The Leap Ambassadors started off the second day of their retreat by holding a productive refresher meeting that especially benefited those of us who are new to the position. We discussed etiquette, professionalism, and overall expectations for how to represent Sam Houston as best we can. After the meeting, we all agreed that it was lunch time.
Although it is a hidden gem, Andes Café is a must try when you are in Houston. It is a South American kitchen named after the Andes Mountains, because they unite Venezuela, Colombia, Ecuador, Peru, Bolivia, Argentina, and Chile. We were excited, as most of the Ambassadors had never eaten at a South American restaurant before. After we settled into our table, we ordered our drinks. A few of us were adventurous and ordered a chicha morada, also known as the purple corn drink. After tasting it, we agreed that it was similar to a berry juice but lighter and more refreshing. As we looked at the menu, it was interesting to see that next to every menu item it had the country or countries abbreviation from where the plate originated. To start, we ordered the La Colombia, a trio of Colombian sausage, beef empanada and “arepita” corn patty, and the Super Jalea, a bowl of fried shrimp, white fish, and plantains.
Some of our entrees included a Peruvian ceviche, calentado con huevos, a mix of rice, beef, pork belly, sausage, black beans, and two sunny side up eggs…
…and a Columbian hamburguesa with a beef patty, bacon, ham, and a pineapple sauce.
Needless to say, it was all overwhelmingly delicious.
With full bellies, we decided that we’d pay a visit to “Soaring in the Clouds”, an art installation done by artist Ed Wilson, who had recently done “The Raven” at SHSU. The piece is a sixty-two feet tall hanging sculpture in the entrance of the George R. Brown Convention Center but hangs from the ceiling, which is ninety-two feet above the floor.
If you looked at it at night, you’d see birds and clouds made of perforated steel suspended by wires with colorful lights dancing off of them creating a beautiful glow throughout the room. After admiring the art piece and taking a few photos…
…we headed across the street to wander around Discovery Green – a beautiful park filled with sculptures by various artists and even a small lake where people can rent kayaks.
After seeing the sights at George R. Brown and taking a brisk walk around Discovery Green, we hopped in the car and headed over to Montrose to check out the Rothko Chapel and the Menil Collection.
The Rothko Chapel was originally meant to be designed by Philip Johnson who designed St. Basil’s Cathedral, which we visited on the campus of St. Thomas’s University just the day before. He was also part of a joint team that designed Williams Tower, which stands among other skyscrapers in Houston. For the interior, Mark Rothko, a favorite artist of John and Dominique de Menil, was commissioned to fill the chapel with fourteen paintings, and due to Johnson’s and Rothko’s differing artistic visions, the task of completing the building was eventually turned over to local architects Howard Barnstone and Eugene Aubry.
Even though the chapel’s creation was a bit tempestuous, the mood there was tranquil and solemn, as the space was intended to create a mindful and reflective experience to all who enter.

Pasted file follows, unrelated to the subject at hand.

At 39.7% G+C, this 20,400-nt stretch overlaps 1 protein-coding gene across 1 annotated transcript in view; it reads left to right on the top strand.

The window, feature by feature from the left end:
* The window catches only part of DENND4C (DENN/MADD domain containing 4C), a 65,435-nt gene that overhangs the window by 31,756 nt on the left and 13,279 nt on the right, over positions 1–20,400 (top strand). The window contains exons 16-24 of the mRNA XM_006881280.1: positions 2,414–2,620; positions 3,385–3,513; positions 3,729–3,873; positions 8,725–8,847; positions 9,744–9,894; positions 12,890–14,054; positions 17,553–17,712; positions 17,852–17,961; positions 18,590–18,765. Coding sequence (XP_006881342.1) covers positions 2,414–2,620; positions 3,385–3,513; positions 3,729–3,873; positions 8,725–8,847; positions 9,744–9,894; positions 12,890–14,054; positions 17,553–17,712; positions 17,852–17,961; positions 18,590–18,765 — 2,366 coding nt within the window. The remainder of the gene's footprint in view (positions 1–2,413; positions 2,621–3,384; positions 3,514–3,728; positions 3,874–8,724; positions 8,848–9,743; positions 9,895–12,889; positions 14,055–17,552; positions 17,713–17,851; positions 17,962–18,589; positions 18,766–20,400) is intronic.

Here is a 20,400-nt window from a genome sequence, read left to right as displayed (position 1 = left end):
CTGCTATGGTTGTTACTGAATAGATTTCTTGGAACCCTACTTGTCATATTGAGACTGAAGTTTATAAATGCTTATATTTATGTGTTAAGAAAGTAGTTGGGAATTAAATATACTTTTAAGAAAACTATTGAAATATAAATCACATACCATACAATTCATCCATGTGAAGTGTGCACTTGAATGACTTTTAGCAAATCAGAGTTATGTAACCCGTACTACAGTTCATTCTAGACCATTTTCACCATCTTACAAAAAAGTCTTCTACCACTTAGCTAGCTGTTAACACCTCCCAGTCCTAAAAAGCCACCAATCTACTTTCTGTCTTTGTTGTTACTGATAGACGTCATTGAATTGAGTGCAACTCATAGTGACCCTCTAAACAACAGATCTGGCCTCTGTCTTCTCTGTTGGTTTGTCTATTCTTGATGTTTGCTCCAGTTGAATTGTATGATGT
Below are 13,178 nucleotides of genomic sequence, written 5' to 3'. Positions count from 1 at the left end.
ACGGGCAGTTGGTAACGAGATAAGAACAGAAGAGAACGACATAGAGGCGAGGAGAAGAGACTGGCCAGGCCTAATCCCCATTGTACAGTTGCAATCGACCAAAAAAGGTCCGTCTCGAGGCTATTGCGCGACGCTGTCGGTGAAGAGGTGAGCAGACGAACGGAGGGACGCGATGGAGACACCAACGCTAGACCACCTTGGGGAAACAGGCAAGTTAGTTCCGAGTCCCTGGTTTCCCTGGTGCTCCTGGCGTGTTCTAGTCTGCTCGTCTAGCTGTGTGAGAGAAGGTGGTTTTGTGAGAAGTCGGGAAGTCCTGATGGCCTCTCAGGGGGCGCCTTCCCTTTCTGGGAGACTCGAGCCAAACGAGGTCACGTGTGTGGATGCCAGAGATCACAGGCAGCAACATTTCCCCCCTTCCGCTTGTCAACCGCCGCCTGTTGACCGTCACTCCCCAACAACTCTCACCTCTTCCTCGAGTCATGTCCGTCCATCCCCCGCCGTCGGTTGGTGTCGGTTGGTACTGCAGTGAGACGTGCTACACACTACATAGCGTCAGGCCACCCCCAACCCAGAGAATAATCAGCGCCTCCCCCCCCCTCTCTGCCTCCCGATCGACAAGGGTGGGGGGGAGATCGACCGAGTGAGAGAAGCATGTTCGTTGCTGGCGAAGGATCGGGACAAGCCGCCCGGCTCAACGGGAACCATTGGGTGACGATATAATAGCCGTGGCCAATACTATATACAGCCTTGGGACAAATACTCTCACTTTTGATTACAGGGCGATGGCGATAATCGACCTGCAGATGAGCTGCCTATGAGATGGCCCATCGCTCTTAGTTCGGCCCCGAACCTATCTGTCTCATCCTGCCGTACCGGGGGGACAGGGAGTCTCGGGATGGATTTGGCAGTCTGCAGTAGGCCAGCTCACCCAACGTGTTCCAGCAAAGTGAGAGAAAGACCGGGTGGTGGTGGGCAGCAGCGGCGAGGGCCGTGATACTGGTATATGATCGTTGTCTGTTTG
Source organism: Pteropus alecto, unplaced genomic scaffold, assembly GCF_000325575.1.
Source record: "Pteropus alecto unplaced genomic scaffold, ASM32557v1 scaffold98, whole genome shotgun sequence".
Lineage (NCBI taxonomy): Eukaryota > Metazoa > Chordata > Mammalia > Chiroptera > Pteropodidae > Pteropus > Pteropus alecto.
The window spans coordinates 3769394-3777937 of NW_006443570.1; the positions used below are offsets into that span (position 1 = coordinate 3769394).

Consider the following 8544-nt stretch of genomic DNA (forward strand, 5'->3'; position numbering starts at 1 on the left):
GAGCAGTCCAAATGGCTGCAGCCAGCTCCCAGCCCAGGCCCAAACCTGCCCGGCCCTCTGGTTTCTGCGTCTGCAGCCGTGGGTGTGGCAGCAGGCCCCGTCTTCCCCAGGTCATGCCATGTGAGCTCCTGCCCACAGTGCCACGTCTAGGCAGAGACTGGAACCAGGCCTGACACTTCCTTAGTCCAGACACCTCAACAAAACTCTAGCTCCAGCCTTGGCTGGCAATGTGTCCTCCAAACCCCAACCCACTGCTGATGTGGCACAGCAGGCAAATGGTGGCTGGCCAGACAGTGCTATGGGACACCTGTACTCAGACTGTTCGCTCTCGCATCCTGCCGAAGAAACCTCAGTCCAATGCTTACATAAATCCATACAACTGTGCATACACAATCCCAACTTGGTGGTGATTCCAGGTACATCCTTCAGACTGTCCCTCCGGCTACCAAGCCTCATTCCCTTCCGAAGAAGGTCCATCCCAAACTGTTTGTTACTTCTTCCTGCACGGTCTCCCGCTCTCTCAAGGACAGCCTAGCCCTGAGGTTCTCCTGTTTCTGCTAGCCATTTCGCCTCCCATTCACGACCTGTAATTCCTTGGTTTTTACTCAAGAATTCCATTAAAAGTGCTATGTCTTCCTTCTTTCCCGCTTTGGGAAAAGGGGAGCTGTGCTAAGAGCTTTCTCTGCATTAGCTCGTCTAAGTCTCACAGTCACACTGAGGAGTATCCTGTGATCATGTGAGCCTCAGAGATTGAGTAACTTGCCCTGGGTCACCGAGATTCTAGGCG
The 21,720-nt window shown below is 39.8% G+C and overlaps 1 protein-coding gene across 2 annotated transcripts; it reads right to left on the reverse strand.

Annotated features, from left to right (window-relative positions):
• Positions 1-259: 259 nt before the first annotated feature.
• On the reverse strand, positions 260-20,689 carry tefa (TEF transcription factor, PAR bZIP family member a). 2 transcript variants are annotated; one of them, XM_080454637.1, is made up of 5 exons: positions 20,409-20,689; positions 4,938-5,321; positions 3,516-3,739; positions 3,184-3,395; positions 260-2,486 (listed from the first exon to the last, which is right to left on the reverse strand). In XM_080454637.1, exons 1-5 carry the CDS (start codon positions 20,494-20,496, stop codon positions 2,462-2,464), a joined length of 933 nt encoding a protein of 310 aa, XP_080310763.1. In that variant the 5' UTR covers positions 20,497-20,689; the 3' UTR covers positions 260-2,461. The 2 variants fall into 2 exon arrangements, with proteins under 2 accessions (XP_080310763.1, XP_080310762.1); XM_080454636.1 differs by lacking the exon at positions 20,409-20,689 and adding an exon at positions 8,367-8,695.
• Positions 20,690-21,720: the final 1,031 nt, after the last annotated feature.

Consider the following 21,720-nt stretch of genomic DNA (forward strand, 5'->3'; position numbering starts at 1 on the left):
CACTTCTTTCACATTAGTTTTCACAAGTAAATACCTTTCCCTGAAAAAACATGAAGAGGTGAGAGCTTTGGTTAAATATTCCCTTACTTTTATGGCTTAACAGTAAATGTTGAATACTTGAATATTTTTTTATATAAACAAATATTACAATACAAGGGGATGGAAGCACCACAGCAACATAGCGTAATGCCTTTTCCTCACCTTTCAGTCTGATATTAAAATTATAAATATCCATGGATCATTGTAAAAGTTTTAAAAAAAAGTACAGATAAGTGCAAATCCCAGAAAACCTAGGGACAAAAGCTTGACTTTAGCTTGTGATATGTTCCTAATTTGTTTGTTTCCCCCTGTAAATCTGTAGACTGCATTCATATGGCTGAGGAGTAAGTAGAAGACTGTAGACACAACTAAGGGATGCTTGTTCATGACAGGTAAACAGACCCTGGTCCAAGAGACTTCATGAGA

After a brief time in the chapel, we went outside and strolled next door to the building that houses the Menil Collection. Located on the lot adjacent to the Rothko Chapel, the Menil Collection consists of over 16,000 pieces of art from the private collection of the Menils and is free to the public. Victoria was the only one of the ambassadors that had visited the museum before, but she was eager to see how many more artists she could recognize since her last time there. Photography wasn’t allowed inside any of the galleries (only the hallways),
…so we were unable to take pictures of our favorite pieces. Well, with the exception of Alexander Calder’s, whose sculpture is in the hallway!
Something interesting is that the museum has an entire section devoted to Claes Oldenburg and his Geometric Mouse sculpture, which we had seen a larger scale version of outside of the Houston Public Library while traversing through Houston.
The LEAP Ambassadors also saw a Claes Oldenburg sculpture on our trip to Denver last Spring, as well as in Marfa, Texas; Philadelphia, Dallas, and many other places.
At the Menil Collection, those among us that are not too familiar with art had a nice collection from which to begin learning! We discussed a few of the pieces that we found to our liking and ones that we thought were odd (of which there are many!) on the way back to the van. Our next and final stop was the Cloud Column by the Glassell School of Art!
The Cloud Column is a two-story tall oval shaped structure by artist Anish Kapoor, who is most famous for “Cloud Gate” in Chicago. The highly polished stainless-steel material creates a vivid reflection which, coincidentally, was the exact purpose of the piece – reflection. The idea is that the concaved center of the cloud allows for the reflection to bend, creating a blended image in which the clouds meet the Houston skyline.
We admired it for a more-than-brief moment before moving on to the rooftop garden which overlooks Downtown.
After an exciting and fulfilling trip to Houston, thus concluded the LEAP Retreat, and the Ambassadors were ready to return to Huntsville for class the next day.